Diet changes for tnbc

LoobylouLoobylou Member Posts: 48
edited August 22 in Health and wellbeing
Evening!
I have been doing some research into changes in diet to help keep tnbc at bay, but would love to know what you guys have implemented.
I know karma/fate may ultimately have other ideas but I am in a good head space and want to kick this f***** to touch if I can and get a lot healthier.
Thanks to taxol and steroids I am also quite a bit overweight and currently partway through rads with Capecitabine to follow, so I know medically I am doing all I can.

thanks x

Comments

  • mum2jjmum2jj Member Posts: 3,948
    I have been an avid green juicer since my second diagnosis. I bought a slow pressed juicer. That way the nutrients last quite some time if stored in glass. I Juice green apples, cucumber, baby cos lettuce and celery. I usually add a piece of ginger and some fresh lime to the juicer. I make my juice every 3rd day. 
    Paula x
  • LoobylouLoobylou Member Posts: 48
    Thank you @mum2jj
    did you eliminate any other foods?
  • mum2jjmum2jj Member Posts: 3,948
    No, I reduced alcohol consumption. I wasn’t really a big drinker, but now don’t drink unless I go out or have people over. 8 years on, I may occasionally break that rule. It is rare for me to have more than 2 drinks. 
    I just try and include lots of fresh salads and veggies in my diet. I am in no way vegetarian though. 
    Paula x
  • LoobylouLoobylou Member Posts: 48
    I am the same re alcohol, one drink in 6 months since diagnosis!
    i looked at going vegetarian, may still lean that way.
  • strongtogetherstrongtogether BrisbaneMember Posts: 90
    I am really keen to stop eating all processed meat like bacon and ham immediately. I am also keen to reduce all meat drastically, cut out alcohol, and minimize dairy. I just dont think I'd miss any of it.
  • AfraserAfraser MelbourneMember Posts: 2,564
    By and large sticking to the fundamentals works well. Eat more vegetables, grains, fruit. Eat less red meat. Eat more fish, eat less processed food. Dairy has its place, still a bit of debate about full fat or low fat. Reduce animal fat and sugar. Eat more nuts. Eggs in moderation. Alcohol ditto and a bit more. Don’t smoke. There’s a rule of thumb about cooking - you can have fast, good, cheap but only two together. So fast, cheap food is usually not good. Cheap slow food can be good. Good fast food is usually expensive....and so on.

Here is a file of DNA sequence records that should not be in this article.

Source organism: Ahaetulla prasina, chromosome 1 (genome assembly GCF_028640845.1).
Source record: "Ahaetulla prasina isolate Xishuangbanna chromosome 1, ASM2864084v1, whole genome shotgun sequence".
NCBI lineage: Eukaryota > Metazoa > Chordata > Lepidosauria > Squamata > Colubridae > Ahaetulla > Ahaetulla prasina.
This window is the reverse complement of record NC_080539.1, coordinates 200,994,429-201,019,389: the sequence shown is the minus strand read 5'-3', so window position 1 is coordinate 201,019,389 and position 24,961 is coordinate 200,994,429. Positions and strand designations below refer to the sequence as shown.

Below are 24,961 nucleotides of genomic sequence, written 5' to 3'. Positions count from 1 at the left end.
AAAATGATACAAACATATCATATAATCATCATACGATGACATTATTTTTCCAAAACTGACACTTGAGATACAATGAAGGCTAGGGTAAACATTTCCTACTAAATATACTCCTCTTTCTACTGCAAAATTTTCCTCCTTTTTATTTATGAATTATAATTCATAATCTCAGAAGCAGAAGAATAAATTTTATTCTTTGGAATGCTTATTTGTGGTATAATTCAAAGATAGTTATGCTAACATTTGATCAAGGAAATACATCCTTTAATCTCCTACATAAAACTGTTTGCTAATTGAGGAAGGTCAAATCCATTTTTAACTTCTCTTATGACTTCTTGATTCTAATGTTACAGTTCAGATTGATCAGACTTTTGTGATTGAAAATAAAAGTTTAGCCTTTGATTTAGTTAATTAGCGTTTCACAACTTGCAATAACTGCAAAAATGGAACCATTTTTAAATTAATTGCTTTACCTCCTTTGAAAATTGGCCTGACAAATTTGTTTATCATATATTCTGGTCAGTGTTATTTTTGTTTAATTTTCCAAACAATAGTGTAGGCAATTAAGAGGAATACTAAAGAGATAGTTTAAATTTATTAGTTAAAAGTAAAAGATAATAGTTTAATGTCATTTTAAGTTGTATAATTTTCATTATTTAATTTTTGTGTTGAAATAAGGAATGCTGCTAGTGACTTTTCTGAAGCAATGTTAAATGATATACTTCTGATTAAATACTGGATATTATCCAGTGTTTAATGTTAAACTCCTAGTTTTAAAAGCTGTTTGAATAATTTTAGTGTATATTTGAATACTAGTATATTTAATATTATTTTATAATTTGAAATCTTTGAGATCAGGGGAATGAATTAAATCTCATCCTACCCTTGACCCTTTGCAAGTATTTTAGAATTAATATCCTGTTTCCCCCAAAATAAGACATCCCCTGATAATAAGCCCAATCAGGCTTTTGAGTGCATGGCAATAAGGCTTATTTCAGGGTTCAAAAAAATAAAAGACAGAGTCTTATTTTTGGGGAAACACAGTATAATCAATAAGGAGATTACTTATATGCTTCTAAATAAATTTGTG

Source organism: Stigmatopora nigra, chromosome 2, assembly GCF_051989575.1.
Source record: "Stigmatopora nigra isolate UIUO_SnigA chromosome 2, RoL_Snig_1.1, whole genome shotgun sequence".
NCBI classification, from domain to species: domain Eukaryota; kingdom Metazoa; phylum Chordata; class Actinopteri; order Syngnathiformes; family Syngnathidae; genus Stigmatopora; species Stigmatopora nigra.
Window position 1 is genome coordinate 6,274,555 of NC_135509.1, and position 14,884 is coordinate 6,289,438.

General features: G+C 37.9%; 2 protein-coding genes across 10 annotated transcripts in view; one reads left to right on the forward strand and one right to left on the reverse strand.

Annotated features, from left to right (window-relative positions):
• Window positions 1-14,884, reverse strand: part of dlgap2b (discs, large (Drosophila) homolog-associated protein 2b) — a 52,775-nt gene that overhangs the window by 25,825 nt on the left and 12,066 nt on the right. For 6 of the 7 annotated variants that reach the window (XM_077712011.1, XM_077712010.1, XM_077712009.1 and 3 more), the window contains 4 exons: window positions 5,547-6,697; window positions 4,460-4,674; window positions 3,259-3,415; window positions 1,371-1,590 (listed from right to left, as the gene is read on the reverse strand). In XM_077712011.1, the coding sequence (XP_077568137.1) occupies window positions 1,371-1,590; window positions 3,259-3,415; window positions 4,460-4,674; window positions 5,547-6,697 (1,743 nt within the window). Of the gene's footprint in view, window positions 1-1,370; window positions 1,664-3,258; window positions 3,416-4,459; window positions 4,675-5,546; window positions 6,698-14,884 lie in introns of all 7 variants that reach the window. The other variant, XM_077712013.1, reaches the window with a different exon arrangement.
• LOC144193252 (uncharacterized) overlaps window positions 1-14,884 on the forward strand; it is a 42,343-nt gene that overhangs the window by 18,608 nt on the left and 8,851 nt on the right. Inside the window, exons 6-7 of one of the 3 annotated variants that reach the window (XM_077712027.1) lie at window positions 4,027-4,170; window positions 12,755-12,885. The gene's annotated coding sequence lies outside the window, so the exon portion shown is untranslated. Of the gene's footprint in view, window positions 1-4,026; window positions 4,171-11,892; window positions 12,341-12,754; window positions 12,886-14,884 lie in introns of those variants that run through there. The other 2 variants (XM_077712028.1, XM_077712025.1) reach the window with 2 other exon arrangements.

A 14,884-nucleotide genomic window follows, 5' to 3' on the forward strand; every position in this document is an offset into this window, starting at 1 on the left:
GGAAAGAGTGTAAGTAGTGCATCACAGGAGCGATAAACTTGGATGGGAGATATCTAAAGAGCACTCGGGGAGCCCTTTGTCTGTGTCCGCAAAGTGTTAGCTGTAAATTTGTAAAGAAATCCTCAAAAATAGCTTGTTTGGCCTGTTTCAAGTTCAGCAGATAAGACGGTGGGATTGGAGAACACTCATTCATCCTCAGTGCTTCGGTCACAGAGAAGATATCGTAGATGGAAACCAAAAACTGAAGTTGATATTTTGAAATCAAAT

• kmakmkmakm MelbourneMember Posts: 7,624
    I go with science. The science boffins say that no level of alcohol is safe, so I've dramatically cut that down. Can't quite bring myself to eliminate it completely because I enjoy it so very much. However I rarely have more than one or two glasses a week. Processed meat is also a no no, the nitrates. So bacon, ham, prosciutto et al have disappeared from my diet.

    Being overweight or obese is a risk factor for cancer, so I'm trying to minimise sugar. When I've done this in the past the weight has come off quite steadily. And it gets easier as you go along because you break the addiction.

    If cancer treatment has put you into menopause you need to be careful about your calcium intake. My dietician said four serves a day. It's one of the most easily absorbed nutrients from food. If cholesterol is a problem, stick to low fat dairy. No soft drink or fruit juice is a good idea also. Empty, sugary calories. Fresh fruit comes with fibre is better.

    The science round fasting is coming in thick and fast. There are lots of different ways to do it. I tried the 5:2 but it was too difficult for me. My preferred one is trying to have 14 hours between my last bit of food at night and my first bit of food the next day. This is a good evidence based article that talks about cell repair and some other interesting benefits:

    https://www.healthline.com/nutrition/10-health-benefits-of-intermittent-fasting#section1

    Green leafy veg is another thing I'm looking to increase in my diet. Half of our plates should be covered in veg, and there's some hopeful science round several leafy greens when it comes to cancer. And even if it gets disproved, I'll take the fibre, nutrients and low kj deliciousness!

    https://www.healthline.com/nutrition/leafy-green-vegetables

    Hope this helps! K xox
  • MakdayMakday Batemans BayMember Posts: 15

    I am currently reading this book. Miriam definitely has some sage advice in this book, her nutritional values, and the science behind her findings is very informative.  It may not be for everybody, but I for one advocate this lifestyle of eating.

    Look inside this book
    Keto for Cancer Ketogenic Metabolic Therapy as a Targeted Nutritional Strategy by Kalamian Miriam

    Keto for Cancer: Ketogenic Metabolic Therapy as a Targeted Nutritional Strategy

  • SisterSister Adelaide Hills, SAMember Posts: 4,413
    Re: intermittent fasting.  Catalyst had an episode on ageing well last week and a method there, rather than a full fast, was non-starchy vegies only (on two days per week, I think).
  • Brenda5Brenda5 Burrum Heads, QldMember Posts: 2,331
    Since menopause I have realized I don't really have to eat much any more. Even the good veges I no longer have a large serving. At least I am more economical and cheap to keep lol.
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